Editorial: March 20 2023

Home truths about the Hunter’s property pain demand serious foresight Photo by Max Mason Hubers.

HOUSING is perhaps one of the more fraught topics in modern Australian life. Those who are battling to buy now are regularly accused of failing to make sacrifices required in a hot market, while those who bought amid lower prices but higher interest rates sometimes fail to account for the ratio between housing and wages. Either way, there are few who have no opinion about the state of real estate in this country, or who believe all is working well.

On Saturday this newspaper carried the plight of Nicola and Justin Holl, pictured, whose hunt for an affordable home in the region led them to Cliftleigh, where they have discovered a lack of transport and infrastructure options.

Interest rates are doing little to help those attempting to crack into the market for a place to live, but there are other structural problems that lie at the foundation of what is fast becoming a crisis for those who need somewhere to lay their head immediately.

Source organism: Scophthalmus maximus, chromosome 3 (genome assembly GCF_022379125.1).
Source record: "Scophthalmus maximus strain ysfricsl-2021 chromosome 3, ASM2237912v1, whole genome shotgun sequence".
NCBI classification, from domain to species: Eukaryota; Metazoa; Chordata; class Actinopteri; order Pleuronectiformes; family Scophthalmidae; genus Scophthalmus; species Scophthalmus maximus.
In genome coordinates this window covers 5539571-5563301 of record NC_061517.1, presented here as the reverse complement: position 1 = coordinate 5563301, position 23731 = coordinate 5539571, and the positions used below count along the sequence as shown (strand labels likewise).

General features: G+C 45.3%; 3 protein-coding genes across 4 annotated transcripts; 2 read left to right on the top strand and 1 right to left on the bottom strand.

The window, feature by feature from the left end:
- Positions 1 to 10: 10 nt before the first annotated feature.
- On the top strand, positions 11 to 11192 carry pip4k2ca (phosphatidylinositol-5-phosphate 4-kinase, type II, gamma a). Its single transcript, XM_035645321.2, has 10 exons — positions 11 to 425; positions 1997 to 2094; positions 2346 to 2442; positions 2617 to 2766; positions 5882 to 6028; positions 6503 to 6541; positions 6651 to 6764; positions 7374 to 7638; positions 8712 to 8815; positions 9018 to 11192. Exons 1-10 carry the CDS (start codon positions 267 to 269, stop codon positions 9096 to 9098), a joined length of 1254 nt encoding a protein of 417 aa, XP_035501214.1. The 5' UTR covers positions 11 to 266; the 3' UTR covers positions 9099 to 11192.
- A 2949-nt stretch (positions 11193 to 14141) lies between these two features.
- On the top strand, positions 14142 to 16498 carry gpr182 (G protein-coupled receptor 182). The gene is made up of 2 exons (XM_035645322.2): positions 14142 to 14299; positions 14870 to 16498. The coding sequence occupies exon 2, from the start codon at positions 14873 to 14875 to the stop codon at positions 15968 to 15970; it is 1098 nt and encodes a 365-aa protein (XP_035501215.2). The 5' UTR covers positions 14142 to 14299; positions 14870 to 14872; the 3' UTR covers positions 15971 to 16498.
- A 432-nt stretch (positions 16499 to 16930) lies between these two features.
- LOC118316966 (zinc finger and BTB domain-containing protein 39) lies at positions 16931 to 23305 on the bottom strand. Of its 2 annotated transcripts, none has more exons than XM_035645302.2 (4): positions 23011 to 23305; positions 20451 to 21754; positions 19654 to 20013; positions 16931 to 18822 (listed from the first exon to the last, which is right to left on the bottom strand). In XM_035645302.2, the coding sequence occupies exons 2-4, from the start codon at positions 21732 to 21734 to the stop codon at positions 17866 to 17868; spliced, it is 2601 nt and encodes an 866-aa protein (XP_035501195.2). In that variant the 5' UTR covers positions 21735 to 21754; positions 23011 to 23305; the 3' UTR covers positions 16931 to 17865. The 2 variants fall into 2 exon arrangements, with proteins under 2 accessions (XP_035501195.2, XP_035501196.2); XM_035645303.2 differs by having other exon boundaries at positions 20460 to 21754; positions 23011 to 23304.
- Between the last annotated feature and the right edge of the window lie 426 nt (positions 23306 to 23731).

“Population growth in the Hunter continues to exceed NSW projections,” Committee for the Hunter chair Alice Thompson said. “There is capacity for further growth that doesn’t rely on high rises or cutting down every tree. But growing pains such as housing affordability, congestion, overcrowding and inadequate services must be managed so we get the benefits that come with scale and residents’ quality of life is not diminished.”

There are two choices for most who handle policy at any level; a gradual turn, tweaking existing conditions for a steady change, or a sharper bend that can deliver faster results but with more pain and disruption. For those struggling to buy, there is little time to wait but also enough pain to go around.

Ms Thompson also calls for a “far bolder vision” for the Hunter’s economy than the 101,800 dwellings required by 2041 under the existing regional plan. While locking in proper plans is essential, as the present problems show, these woes also require a political will and guidance from leaders. It is perhaps telling that while these problems fester in the Hunter, the NSW election appears focused so clearly on western Sydney.

Both parties must look to the future, not the coming election or even the one beyond that. Platitudes will do little to help housing supply meet demand. For those who untie this knot, though, their political future is likely safe as houses.